Pappinbarra bush fires: how people are coping, one year on | video

Pappinbarra bush fire, February 2017.  Photo by Rod Chetwynd, Fire & Rescue Wauchope.
Pappinbarra bush fire, February 2017. Photo by Rod Chetwynd, Fire & Rescue Wauchope.

A year on from the catastrophic Pappinbarra bush fires, the small community in this beautiful valley are still recovering from the devastation.

This is our first in a series of special reports.

Three families lost homes in the blazes last February.  Many more lost fencing and outbuildings.  Hundreds of firefighters from across New South Wales united to take on one of the most challenging weather events seen in our region’s history.   

Three people lost their homes – very difficult for them, but difficult as a community as well, because these people were our friends and now they were homeless.

Lisa McLeod

Record-breaking temperatures and gale-force winds combined to create a firestorm which travelled incredibly quickly along the Pappinbarra Road towards Beechwood.

Part of the devastated landscape of Pappinbarra last February.  Photo by Peter Palmer.

Part of the devastated landscape of Pappinbarra last February. Photo by Peter Palmer.

It’s been a difficult year for the people of this tightly-knit community.  Lisa McLeod, who’s president of the Pappinbarra Progress Association, has been talking about what happened that fateful day, Sunday February 12 2017, and how people have been coping.

Lisa was out of the valley and she saw smoke as she and her friends drove home.  They couldn’t get in contact with any neighbours to find what out was going on.  They were stopped at Beechwood and spent the night in Timbertown.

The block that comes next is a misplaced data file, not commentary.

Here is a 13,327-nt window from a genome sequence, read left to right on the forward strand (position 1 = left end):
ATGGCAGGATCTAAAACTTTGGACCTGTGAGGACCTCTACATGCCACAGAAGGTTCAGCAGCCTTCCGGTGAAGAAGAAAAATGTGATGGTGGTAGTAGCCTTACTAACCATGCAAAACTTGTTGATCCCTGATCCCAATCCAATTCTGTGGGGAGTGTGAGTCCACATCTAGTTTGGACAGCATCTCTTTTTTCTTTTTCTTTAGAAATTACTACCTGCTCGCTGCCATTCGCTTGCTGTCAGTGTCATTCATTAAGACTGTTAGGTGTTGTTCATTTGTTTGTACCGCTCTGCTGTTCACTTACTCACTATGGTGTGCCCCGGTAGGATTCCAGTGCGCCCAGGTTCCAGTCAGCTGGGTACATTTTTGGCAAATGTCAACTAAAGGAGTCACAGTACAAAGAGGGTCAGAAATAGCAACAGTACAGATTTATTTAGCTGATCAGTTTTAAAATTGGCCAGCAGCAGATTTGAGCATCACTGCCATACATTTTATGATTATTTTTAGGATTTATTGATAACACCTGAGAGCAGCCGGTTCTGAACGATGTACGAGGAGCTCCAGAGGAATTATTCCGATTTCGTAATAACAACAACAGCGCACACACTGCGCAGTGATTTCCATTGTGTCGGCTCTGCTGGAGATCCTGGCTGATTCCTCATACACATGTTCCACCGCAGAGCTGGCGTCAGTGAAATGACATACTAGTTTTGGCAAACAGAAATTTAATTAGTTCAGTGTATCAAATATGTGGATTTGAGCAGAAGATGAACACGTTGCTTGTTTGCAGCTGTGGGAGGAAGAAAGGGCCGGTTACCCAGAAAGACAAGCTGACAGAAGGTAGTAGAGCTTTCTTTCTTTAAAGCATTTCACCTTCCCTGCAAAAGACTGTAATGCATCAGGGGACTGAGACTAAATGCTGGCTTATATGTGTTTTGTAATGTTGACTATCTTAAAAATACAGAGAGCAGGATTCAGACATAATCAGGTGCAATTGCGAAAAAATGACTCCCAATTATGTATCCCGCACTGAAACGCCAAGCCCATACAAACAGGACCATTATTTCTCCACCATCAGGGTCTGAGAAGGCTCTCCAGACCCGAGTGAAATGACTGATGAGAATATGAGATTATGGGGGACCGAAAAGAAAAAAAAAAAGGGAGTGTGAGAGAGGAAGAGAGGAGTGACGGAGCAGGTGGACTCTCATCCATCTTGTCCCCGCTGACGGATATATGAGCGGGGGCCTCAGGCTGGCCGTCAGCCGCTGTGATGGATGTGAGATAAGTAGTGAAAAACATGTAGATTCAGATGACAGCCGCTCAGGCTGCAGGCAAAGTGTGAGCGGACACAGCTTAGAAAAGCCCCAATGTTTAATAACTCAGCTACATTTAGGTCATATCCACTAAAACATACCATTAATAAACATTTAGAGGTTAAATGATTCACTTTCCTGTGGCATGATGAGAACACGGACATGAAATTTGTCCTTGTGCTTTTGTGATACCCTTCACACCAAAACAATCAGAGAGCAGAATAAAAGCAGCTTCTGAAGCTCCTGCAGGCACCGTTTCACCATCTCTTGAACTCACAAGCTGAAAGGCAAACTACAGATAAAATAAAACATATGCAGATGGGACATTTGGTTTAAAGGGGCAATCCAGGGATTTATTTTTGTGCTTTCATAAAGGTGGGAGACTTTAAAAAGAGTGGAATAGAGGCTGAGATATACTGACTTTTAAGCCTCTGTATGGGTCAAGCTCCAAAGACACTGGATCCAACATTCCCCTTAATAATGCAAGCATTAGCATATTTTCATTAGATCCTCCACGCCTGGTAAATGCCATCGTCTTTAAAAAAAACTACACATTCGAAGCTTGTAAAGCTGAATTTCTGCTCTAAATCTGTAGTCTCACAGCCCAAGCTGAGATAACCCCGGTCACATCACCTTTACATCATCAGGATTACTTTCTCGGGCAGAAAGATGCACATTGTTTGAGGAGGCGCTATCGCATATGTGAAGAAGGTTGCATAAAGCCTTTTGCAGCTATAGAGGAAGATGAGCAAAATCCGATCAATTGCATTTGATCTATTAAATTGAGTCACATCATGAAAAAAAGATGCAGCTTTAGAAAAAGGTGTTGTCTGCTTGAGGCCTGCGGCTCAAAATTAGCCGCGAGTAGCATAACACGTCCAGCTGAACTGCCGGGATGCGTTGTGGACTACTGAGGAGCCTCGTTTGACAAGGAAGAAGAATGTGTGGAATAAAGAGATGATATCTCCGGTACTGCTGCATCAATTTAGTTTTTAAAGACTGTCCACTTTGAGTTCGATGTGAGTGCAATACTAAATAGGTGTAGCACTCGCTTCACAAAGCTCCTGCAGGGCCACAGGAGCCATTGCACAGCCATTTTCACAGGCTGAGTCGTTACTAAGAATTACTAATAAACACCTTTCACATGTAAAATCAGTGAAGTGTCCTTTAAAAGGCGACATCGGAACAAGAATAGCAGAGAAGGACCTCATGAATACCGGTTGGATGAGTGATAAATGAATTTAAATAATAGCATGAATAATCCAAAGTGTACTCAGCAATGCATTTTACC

“There was ash floating in the street in Wauchope, and it was really difficult not knowing what was happening,” said Lisa, who was very relieved the next day to find that her home was intact.

Lisa had already joined the Rural Fire Service – the following weekend was to be her final training session.  

These blackened trees along the Pappinbarra road hint at the devastation one year ago.

These blackened trees along the Pappinbarra road hint at the devastation one year ago.

“These people were putting their lives on the line for me, and I needed to join, to look after my property and those of other people in the valley.

“The first day I drove back into the valley with my girlfriends, we couldn’t speak, because we couldn’t believe what we were seeing.”

She opened up the Hollisdale hall, a focal point for the community, and immediately people began to arrive.  There was still no power, phone contact or internet.

Pappinbarra Progress Association president, Lisa McLeod, says it's been a difficult year for those who lost their homes, and their neighbours, but they're grateful for the generosity of people across the Hastings who helped them get through.

Pappinbarra Progress Association president, Lisa McLeod, says it's been a difficult year for those who lost their homes, and their neighbours, but they're grateful for the generosity of people across the Hastings who helped them get through.

“It was quite intense.  We started to hear the stories.  Three people lost their homes – very difficult for them, but difficult as a community as well, because these people were our friends and now they were homeless.

“Most of them doing okay now.  There have been challenges, for sure.  No-one has re-built.  There have been issues for each family. 

One of the homes lost in last year's Pappinbarra bush fires.

One of the homes lost in last year's Pappinbarra bush fires.

“Some have started.  Some are in the process.  Some may never build.  But the community’s been wonderful, and I must say Rotary and Lions and many other people have been helping these families, along with the Pappinbarra community.”

The fire has taught everyone in the valley to be even more aware of bush fires, how important it is to have a plan and make your property safe.

This story Tough year for Pappinbarra since the bush fires | photos, video first appeared on Wauchope Gazette.

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